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Module 8: Project Closeout

1.3 Project closeout and the Project Capability Maturity Model

The Capability Maturity Model was originally developed to assist in the development of software, but has evolved to become a useful tool in describing the overall capability of an organisation in terms of project management systems and processes. Five levels are used:

Level 1 – Initial ad hoc systems and processes, with success largely dependent on the efforts of capable individuals, but if they leave there is no inbuilt continuity and as a consequence the business could collapse because there is not replication or repeatability of what is done.
Level 2 – Repeatable Some systems and processes are documented, which enables successful activities to be repeated, as long as they are similar to past activities.
Level 3 – Defined Standard processes are in place for documenting procedures and management systems with processes widely integrated into the decision-making processes of the organisation.
Level 4 – Managed Decisions are made using formal management processes. This includes resource and decision planning, context setting, risk identification and management and monitoring of outcomes for feedback.
Level 5 – Optimised Continuous improvement is possible due to the capture of quantitative information and feedback from decision implementation. New ideas and technologies can be trialed and risk associated with doing new things managed. Review processes provide information that is used to improve current systems and processes.

Using the Capability Maturity Model as the framework, Von Zedwitz (von Zedtwitz, 2002) proposed that organisations at different levels of project management maturity also display different levels of maturity in the project closeout process. Von Zedwitz’s description of what is in place in organisations at different levels of organisational maturity in terms of project closeout maturity is summarised in the table below.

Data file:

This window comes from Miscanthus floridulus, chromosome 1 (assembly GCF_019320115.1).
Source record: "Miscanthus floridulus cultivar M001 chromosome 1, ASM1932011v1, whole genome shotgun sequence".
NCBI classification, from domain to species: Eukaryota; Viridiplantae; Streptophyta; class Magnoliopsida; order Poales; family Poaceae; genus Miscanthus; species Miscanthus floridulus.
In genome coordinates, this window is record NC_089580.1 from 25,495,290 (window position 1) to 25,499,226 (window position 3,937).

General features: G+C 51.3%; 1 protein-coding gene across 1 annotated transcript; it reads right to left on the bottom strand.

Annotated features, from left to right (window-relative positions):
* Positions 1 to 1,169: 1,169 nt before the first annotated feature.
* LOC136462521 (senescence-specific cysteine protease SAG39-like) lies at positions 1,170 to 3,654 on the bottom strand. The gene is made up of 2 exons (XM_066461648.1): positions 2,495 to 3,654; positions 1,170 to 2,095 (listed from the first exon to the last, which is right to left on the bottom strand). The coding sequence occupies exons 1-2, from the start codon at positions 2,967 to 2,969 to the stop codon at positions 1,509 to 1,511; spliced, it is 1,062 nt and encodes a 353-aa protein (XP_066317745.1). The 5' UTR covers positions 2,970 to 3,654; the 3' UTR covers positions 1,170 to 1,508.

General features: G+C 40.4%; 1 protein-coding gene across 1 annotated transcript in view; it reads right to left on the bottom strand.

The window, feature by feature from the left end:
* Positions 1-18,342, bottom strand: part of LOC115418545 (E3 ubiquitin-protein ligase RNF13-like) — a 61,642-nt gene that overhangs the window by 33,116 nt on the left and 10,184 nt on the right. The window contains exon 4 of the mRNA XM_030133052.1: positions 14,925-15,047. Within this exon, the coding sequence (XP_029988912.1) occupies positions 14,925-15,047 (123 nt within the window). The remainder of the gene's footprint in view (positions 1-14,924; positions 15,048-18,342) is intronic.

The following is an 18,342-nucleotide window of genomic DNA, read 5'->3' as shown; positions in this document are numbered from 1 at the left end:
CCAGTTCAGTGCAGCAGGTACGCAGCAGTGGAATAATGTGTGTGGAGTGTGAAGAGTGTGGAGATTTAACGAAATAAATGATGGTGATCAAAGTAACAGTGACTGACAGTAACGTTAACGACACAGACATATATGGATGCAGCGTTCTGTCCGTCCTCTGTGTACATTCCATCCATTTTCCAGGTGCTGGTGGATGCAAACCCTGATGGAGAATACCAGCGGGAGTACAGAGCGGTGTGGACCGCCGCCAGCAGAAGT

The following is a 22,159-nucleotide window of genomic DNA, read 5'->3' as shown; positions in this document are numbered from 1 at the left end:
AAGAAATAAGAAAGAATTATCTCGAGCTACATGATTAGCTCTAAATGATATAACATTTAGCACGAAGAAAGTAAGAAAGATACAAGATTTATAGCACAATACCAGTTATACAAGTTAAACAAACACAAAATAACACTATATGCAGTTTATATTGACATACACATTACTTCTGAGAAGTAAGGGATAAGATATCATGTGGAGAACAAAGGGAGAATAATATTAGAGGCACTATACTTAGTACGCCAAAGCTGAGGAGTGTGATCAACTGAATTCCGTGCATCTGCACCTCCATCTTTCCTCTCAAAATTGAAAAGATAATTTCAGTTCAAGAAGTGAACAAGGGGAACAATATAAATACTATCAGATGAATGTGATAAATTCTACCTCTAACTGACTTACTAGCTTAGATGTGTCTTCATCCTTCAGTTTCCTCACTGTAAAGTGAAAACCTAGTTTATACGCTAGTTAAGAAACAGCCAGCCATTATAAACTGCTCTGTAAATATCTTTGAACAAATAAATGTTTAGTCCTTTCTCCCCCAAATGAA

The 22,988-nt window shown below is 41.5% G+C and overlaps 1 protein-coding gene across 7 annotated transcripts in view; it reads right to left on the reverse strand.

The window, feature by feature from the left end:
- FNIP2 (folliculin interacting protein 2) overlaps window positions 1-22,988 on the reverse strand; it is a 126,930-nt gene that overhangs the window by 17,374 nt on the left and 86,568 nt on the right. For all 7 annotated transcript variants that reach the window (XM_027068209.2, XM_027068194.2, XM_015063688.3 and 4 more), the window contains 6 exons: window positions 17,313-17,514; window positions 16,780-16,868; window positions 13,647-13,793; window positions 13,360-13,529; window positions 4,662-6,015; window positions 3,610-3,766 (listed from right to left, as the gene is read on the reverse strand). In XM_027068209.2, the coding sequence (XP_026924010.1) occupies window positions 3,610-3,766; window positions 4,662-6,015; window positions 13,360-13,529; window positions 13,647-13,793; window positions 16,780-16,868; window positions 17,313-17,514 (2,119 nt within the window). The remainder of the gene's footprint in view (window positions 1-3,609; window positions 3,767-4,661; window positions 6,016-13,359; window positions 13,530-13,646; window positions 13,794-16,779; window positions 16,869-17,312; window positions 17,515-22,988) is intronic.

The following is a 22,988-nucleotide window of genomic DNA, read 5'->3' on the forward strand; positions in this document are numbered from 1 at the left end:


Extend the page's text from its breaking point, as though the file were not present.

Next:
Table 1.1: Typical support in place for project closeout in organisations at different levels of organisational maturity

Maturity of Post-Project Review Processes (PPRs) Description of what’s in place for organisations at different maturity levels
Level 5 - Optimised Organisation-wide post-project review
Consistent inter-project learning
Proactive review of PPR processes
Level 4 - Managed PPR goals quantified and measurable
Corrective action can be taken
Quality of transferable knowledge predictable
Level 3 - Defined PPR processes standardised
Establishment of sound and consistent review criteria
PPR responsibility assigned to a unit
Level 2 - Repeatable Establishment of PPR policies
Introduction of sound review practices
Based on experience with similar reviews
Level 1 - Initial Ad hoc PPR
Reaction-driven reviews
Based on capabilities of project individuals

Note that it is estimated that less than 10 per cent of organisations around the world have achieved Level 5 maturity.

1.2.1 The Project Capability Maturity Model and research projects in general

Just like products, organisations and industries, projects go through a similar lifecycle profile: that of definition, planning, execution, delivery and closeout.

Thinking about projects in terms of their lifecycle and understanding the different skills and capabilities that are required at each stage can greatly assist research managers in delivering successful projects at the same time as using available resources to their greatest advantage.

A skilled project manager will understand that the capabilities required to initiate a project are different to those required to manage project implementation, and are often not found in the same person. Equally, giving someone responsibility for detailed quality control checking and the processes required for project closeout when they prefer to initiate and plan is unlikely to excite them. On the other hand, they are likely to be interested in the lessons learned from completed projects and how they can be applied to new projects and the initiation of new projects.

Understanding the work preferences of a research team in the context of the project lifecycle and the different phases of a project therefore provides a powerful combination of information that can be exploited not only for project implementation success, but also to create project teamwork satisfaction.


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